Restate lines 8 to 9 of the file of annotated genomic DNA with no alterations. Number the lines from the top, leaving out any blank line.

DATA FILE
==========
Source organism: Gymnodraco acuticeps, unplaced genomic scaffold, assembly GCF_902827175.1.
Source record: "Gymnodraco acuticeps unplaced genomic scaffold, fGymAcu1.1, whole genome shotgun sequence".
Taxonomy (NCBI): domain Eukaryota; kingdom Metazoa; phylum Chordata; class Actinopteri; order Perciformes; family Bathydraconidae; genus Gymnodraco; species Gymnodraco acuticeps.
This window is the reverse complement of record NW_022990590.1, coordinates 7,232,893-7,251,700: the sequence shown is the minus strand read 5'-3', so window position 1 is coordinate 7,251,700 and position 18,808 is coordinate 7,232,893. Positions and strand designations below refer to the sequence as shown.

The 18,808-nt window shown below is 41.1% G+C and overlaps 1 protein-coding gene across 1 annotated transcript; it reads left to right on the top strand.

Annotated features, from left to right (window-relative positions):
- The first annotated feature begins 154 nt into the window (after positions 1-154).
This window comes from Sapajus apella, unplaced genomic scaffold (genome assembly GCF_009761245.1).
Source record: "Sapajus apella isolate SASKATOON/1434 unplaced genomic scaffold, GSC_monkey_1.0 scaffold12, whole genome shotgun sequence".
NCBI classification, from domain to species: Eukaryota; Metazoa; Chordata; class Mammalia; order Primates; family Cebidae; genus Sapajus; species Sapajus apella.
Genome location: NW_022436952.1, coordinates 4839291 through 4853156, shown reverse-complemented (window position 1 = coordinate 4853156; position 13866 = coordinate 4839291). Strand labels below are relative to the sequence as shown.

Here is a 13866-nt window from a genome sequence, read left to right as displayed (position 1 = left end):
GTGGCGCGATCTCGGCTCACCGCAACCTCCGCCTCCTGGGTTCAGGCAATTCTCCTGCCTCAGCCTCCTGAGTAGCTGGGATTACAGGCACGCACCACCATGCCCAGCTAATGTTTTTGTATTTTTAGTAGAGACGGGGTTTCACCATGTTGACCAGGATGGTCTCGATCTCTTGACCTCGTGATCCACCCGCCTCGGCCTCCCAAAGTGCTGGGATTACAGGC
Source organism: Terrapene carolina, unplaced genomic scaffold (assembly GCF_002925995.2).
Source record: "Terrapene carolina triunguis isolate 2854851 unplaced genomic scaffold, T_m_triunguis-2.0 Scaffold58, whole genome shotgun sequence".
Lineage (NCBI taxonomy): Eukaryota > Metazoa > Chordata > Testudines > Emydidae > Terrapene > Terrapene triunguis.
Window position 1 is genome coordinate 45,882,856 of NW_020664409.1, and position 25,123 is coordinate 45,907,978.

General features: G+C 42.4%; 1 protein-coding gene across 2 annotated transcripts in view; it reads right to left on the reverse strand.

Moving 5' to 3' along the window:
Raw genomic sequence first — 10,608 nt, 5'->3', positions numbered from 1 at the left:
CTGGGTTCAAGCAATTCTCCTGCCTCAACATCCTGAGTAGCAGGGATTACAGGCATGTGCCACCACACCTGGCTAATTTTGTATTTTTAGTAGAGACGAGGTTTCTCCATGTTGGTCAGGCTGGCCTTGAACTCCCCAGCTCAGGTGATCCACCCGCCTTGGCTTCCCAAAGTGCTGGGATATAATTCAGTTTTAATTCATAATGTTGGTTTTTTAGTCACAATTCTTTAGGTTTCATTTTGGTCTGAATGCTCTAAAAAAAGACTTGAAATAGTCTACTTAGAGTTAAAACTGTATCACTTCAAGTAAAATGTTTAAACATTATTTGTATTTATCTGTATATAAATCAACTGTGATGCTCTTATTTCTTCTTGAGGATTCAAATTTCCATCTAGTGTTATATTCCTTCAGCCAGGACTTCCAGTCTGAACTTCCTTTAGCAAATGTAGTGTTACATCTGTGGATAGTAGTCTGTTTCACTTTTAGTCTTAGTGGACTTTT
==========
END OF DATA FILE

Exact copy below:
This window comes from Sapajus apella, unplaced genomic scaffold (genome assembly GCF_009761245.1).
Source record: "Sapajus apella isolate SASKATOON/1434 unplaced genomic scaffold, GSC_monkey_1.0 scaffold12, whole genome shotgun sequence".